26th May 2012 9:56am | By Editor
In 1983, TNT Magazine opened its doors in Earl’s Court. It was the bible for Australian, Kiwi and South Africa travellers in London.
The office itself was hub for backpackers, who would often pop in, wanting to place their messages in the publication or share their stories. Many of these ended up working for the mag. Here, we chat to some former employees.
Graeme Johnstone packed his bags and, family in tow, helmed the team at Australasian Express, TNT’s predecessor, in 1980, at TNT Towers. He recalls a strapping young lad, in his early 30s, by the name of Bryan Brown, who would visit the office on a daily basis to discuss the film Breaker Morant. “There were plenty of young women in the building who coincidentally, at that very moment, happened to have a message that needed to be delivered personally to my desk,” Johnstone, 64, recalls. Of course, Brown went on to become one of Australia’s best-known movie stars. Johnstone became TNT’s Australian correspondent, until he returned to Melbourne in 1986 to work at The Sun, and now pours his creative juices into writing books, poems and musicals, including Normie, soon heading for London. In pre-internet days, TNT served not only as a vital service for news, jobs, accommodation, travel and entertainment, but an anchor for intrepid Antipodeans. “People would spot the sign in Earl’s Court Road, amid the many Kangaroo Valley travel agencies, and simply come in to have a chat, soak up the atmosphere and feel like they were temporarily back ‘home’ again.”
Aaron Langmaid, who worked at TNT between 2002 and 2005, says it was as irreverent inside TNT Towers as everyone imagined. “I remember almost laughing ourselves to death during weekly beanbag meetings to discuss story placement and headlines, pulling crazy faces for TNT road tests and getting letters of invitation for sex romps in Hackney. I never did go,” he says.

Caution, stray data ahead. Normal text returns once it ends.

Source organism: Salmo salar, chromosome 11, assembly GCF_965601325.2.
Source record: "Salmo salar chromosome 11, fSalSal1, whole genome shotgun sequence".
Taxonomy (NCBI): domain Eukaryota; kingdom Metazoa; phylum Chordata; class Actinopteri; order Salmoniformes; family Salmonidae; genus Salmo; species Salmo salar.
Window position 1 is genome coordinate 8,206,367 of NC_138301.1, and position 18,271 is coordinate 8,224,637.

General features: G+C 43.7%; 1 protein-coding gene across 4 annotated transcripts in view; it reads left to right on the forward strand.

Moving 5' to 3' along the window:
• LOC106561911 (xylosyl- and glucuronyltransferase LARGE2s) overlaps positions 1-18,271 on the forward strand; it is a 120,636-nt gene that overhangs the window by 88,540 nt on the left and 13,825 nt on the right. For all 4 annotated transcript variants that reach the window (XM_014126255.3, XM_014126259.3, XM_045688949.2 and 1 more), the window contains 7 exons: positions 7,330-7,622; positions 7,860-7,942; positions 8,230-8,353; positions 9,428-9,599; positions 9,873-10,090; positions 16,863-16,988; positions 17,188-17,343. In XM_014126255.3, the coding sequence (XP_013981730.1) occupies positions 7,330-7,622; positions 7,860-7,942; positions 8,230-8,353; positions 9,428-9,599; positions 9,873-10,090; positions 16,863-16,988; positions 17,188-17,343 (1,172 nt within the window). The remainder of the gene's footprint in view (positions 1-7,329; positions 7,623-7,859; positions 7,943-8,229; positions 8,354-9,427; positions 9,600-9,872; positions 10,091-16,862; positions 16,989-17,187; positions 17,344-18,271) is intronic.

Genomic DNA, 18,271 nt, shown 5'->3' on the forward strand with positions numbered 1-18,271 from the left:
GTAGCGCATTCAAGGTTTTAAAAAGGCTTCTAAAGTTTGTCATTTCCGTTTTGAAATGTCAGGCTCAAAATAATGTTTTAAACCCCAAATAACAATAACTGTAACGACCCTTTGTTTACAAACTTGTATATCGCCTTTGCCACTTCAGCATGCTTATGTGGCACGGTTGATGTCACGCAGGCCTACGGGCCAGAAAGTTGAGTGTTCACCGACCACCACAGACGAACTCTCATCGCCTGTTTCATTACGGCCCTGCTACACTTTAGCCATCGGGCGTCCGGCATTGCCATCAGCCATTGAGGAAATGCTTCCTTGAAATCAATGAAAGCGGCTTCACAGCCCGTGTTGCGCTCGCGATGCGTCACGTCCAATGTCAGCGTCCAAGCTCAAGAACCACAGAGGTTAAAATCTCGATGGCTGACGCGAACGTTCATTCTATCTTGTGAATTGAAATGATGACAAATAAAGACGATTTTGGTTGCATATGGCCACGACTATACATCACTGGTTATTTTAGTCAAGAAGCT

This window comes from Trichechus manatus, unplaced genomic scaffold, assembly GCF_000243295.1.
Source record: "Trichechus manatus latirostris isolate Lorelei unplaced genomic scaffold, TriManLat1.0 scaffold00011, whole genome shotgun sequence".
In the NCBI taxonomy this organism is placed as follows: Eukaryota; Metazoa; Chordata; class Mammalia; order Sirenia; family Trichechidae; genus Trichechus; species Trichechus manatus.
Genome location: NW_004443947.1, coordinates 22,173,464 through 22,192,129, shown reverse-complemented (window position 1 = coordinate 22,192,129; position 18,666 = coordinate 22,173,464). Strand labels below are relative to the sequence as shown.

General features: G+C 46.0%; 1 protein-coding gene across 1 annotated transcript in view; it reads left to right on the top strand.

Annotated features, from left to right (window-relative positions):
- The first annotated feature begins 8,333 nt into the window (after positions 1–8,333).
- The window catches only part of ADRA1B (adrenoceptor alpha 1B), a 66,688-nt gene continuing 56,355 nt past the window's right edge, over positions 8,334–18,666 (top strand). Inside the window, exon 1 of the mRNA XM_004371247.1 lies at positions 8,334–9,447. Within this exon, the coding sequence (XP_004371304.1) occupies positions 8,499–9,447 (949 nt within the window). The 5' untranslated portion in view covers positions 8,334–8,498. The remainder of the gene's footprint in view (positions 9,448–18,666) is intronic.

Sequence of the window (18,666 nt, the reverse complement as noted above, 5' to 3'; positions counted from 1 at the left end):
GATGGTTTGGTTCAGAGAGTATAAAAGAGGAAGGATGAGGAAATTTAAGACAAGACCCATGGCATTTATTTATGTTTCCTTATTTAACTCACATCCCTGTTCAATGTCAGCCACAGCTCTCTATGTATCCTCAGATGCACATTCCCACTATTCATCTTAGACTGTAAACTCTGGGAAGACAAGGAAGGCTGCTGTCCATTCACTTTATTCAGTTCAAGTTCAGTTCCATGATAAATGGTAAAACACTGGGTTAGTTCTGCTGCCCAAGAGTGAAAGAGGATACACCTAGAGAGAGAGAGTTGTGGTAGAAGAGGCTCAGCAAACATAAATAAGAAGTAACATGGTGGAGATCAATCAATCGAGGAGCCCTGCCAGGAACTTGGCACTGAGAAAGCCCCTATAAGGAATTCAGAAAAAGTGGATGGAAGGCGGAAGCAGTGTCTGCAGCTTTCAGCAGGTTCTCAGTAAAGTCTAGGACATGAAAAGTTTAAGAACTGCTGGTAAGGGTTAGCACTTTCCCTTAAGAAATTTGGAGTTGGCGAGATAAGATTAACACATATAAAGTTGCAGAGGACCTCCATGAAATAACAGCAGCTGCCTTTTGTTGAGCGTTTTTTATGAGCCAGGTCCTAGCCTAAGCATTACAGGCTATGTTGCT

Some days, it was serious, adds Langmaid, 33, who now works on the sports desk for the Herald Sun in Melbourne. “One week I’d be interviewing Tony Blair’s spin doctor, Alastair Campbell, but then the next I’d be eating whale on a press trip to Iceland.” Of course, the hard work was always rewarded. “We always had a beer on the desk every Friday,” he smiles. Langmaid adds: “TNT helped heal homesickness and made us proud to be expatriates living it large ... it also stopped my bedroom door from banging on windy nights.”
It was not long after packing his uni books and following the well-worn path to London in 2008, that South African Darryn Lee was thumbing through TNT and spotted an ad for an advertising sales executive. The rest was, well, a valuable lesson in the equivalent of “how to sell ice to an eskimo, or beer to an Australian – and we all know how difficult that is,” Lee, 27, says. In keeping with TNT’s fundamental principle of modesty, Lee and his gang of salespeople called themselves the ‘Dream Team’, despite not always hitting targets. But when you’re selling beer to an Australian ...“We managed to keep the ship afloat during the early recession and kept up the true TNT spirit. I also got to sell and work on the TNT Travel Show which was an incredible experience that ended off with an epic after party.” Lee’s visa only enabled him to work for a year in the UK, but he says it was one of the best of his life – enhanced by travels on the cheap thanks to connections made through TNT. “I look back and think how lucky I was to find that job,” he says.“I basically went travelling to land a job that focused on a large travelling community in one of the most interesting cities in the world. Priceless.”